The Restaurant That Invented Tiramisu Has Shut Down

Tiramisu is actually a relatively young dessert, invented in the late 1970s

Daniel Cortes

One of the most quintessential Italian desserts is tiramisu—the coffee-soaked cake covered in chocolate dust. But the restaurant where the tasty treat was born is shutting down in the midst of the Italian financial slump. 

Roberto A. Ferdman at Quartz reports that Le Beccherie, the birthplace of tiramisu, will close for good at the end of the month. He writes:

The iconic restaurant simply hasn’t been able to seat enough customers to justify its overhead these days. “There has been a fall in the number of customers,” owner Carlo Campeol told [newspaper] Corriere della Serra.“We’ve lost politicians, businesspeople, and members of the general public.”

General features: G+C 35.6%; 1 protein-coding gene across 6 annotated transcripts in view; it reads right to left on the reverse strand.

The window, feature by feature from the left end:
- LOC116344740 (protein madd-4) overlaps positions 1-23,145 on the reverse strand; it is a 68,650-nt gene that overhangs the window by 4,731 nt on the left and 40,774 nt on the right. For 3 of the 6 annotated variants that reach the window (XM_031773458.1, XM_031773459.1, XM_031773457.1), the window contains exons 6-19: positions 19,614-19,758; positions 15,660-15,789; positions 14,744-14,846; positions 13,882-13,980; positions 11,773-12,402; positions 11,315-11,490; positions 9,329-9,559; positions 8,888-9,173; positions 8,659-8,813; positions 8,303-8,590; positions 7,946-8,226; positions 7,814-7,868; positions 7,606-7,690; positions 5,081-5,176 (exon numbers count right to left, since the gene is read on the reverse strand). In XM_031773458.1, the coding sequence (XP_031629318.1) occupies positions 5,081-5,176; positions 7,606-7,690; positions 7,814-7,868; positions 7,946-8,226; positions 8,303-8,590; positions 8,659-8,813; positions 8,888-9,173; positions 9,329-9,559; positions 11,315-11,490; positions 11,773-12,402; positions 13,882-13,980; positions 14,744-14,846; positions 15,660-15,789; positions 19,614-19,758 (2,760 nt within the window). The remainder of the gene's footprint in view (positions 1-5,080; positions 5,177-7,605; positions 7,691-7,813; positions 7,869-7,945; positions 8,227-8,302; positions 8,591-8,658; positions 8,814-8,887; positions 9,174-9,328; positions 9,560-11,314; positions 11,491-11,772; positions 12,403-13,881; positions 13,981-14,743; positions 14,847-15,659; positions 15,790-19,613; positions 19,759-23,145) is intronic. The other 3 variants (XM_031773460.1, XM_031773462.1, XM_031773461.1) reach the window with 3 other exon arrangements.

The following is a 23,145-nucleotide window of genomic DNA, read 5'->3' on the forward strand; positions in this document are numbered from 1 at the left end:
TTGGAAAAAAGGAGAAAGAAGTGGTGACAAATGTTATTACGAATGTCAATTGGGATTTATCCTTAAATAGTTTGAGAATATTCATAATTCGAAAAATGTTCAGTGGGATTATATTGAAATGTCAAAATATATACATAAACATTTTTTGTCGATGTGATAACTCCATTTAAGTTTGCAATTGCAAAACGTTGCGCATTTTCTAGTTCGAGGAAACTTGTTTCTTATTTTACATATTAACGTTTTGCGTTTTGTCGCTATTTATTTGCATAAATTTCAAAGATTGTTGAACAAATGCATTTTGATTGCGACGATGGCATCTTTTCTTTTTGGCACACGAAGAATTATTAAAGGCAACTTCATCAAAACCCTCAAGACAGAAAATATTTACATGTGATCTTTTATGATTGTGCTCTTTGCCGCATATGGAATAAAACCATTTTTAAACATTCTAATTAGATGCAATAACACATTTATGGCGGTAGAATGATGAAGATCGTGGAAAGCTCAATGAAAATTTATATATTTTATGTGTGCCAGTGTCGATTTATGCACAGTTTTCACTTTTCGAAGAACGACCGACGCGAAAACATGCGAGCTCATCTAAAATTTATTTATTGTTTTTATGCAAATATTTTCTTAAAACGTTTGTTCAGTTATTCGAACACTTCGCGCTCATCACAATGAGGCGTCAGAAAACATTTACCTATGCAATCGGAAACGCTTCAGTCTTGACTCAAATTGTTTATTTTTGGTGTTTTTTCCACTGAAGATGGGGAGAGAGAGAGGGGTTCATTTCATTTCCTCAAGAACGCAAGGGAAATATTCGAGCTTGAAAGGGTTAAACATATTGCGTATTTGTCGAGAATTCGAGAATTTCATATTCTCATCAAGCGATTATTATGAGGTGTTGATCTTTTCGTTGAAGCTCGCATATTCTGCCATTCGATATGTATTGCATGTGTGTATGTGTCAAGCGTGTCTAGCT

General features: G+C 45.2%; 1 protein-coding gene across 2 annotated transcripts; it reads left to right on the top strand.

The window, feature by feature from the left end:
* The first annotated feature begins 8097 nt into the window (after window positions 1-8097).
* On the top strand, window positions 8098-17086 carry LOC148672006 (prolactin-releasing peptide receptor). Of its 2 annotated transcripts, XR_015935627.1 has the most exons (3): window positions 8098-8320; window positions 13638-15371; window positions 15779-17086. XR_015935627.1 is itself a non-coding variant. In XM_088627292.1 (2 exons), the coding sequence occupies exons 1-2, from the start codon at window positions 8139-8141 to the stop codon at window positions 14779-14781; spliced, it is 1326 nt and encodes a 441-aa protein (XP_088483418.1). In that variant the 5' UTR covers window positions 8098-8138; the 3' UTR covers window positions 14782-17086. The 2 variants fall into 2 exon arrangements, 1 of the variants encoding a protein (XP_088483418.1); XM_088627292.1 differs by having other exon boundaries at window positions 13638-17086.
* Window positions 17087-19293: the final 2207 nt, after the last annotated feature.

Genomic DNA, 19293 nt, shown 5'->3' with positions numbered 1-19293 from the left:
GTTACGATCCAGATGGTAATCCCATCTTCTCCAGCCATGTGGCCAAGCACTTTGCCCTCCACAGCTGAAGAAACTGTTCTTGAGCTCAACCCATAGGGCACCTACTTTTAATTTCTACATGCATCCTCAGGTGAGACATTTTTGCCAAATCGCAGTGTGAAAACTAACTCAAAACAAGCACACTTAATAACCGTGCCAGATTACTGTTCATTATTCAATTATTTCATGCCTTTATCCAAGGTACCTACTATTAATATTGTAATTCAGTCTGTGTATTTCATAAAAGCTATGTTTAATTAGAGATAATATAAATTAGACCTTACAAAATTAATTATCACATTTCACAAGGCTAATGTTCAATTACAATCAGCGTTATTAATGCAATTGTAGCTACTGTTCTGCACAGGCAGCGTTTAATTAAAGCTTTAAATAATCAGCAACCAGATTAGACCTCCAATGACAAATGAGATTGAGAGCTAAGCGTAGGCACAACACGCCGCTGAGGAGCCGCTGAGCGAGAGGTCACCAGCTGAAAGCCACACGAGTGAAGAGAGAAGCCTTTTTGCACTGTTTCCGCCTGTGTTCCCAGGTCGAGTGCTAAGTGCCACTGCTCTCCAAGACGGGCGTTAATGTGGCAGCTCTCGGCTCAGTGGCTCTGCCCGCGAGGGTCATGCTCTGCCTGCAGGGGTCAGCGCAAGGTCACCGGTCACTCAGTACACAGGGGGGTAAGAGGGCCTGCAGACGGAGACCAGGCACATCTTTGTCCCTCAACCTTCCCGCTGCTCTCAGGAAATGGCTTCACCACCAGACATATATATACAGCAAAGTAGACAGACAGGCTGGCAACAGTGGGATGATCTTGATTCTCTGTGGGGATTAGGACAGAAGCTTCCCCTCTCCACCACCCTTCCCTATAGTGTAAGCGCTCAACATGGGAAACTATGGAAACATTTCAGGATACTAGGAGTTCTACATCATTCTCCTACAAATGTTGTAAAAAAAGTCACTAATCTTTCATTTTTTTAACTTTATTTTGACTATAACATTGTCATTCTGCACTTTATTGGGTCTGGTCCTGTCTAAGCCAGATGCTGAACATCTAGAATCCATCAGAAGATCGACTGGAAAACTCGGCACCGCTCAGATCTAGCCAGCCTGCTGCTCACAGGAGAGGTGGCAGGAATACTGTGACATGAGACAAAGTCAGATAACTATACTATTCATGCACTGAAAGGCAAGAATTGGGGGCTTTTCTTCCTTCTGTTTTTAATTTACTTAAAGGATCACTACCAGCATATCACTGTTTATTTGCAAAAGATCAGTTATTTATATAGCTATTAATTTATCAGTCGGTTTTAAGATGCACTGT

Tiramisu is actually a relatively young dessert. It was invented in the late 1970s by Campeol’s family. But the restaurant is far older—it was first opened in 1939. In closing, Le Beccherie joins 60,000 other bars and restaurants that have had to close in the midst of the Euro slump. Ferdman reported that last year, 27 restaurants in Spain closed every day. But none of them were the birthplace of tiramisu. 

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